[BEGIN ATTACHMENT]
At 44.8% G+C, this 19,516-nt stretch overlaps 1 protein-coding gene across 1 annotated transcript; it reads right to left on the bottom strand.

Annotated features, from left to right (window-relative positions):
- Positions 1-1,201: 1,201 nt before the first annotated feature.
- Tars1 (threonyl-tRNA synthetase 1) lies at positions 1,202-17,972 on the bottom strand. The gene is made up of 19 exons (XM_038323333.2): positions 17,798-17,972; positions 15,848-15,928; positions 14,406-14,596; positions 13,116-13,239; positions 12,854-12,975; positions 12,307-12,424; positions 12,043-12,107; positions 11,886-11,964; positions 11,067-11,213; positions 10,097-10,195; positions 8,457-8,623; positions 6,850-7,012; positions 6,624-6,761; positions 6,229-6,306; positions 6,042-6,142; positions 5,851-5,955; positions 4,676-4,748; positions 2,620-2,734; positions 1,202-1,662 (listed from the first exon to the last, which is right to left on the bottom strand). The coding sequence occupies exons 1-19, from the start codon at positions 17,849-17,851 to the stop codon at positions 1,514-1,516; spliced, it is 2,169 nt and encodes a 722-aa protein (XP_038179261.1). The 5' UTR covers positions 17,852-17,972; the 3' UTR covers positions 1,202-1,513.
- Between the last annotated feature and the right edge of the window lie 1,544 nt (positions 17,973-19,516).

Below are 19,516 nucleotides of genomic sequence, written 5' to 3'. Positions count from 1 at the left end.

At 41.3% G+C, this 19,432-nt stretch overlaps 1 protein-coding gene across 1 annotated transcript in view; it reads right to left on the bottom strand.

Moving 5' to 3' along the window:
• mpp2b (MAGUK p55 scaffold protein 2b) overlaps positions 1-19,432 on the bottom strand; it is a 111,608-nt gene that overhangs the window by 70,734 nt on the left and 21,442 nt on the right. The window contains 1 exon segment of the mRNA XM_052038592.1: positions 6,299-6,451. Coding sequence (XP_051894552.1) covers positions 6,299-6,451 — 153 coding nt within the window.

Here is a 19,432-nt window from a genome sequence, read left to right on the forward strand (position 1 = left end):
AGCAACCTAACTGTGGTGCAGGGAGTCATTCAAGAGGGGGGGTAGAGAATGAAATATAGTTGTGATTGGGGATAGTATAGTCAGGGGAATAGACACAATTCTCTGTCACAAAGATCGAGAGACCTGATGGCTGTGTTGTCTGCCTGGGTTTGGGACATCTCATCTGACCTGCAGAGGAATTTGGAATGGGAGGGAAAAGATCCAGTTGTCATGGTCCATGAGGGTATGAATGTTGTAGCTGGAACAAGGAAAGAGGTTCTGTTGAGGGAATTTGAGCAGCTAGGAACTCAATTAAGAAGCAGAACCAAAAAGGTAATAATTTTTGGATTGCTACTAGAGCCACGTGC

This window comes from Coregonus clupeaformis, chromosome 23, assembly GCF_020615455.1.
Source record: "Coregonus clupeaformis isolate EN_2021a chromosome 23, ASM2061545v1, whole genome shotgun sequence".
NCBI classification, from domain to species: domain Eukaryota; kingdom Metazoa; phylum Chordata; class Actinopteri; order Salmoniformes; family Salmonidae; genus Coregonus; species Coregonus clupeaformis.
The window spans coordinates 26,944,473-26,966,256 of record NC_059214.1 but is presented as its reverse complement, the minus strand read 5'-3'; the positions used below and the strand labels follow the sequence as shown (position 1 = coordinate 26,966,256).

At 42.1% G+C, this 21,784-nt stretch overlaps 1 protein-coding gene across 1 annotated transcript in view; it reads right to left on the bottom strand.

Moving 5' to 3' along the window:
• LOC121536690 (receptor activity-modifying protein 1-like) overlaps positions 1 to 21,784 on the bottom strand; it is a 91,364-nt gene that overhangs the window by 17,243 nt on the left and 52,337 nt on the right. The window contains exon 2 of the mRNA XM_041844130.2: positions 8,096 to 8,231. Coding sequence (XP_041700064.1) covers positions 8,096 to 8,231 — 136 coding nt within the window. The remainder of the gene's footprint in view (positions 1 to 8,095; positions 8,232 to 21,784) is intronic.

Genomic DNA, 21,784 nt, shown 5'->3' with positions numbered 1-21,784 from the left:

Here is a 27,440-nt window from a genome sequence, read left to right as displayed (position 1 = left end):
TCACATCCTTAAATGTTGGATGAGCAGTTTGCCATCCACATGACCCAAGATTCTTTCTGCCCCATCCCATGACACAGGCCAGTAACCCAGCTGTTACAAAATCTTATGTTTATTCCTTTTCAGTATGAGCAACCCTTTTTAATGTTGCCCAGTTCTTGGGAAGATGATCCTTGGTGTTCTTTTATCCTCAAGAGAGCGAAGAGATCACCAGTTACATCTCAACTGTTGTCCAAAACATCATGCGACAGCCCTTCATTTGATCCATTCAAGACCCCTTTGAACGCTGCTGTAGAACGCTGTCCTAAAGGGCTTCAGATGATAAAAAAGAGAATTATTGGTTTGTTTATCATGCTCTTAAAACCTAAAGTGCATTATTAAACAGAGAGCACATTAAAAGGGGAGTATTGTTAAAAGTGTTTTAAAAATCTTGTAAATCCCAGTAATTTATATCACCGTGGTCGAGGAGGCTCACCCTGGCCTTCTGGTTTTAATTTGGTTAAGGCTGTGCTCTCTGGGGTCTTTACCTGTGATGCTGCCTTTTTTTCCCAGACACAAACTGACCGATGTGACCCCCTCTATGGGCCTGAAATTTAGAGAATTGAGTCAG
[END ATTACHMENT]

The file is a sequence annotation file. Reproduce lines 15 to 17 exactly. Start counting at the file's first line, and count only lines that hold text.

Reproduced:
The window spans coordinates 26,944,473-26,966,256 of record NC_059214.1 but is presented as its reverse complement, the minus strand read 5'-3'; the positions used below and the strand labels follow the sequence as shown (position 1 = coordinate 26,966,256).

At 42.1% G+C, this 21,784-nt stretch overlaps 1 protein-coding gene across 1 annotated transcript in view; it reads right to left on the bottom strand.

Moving 5' to 3' along the window: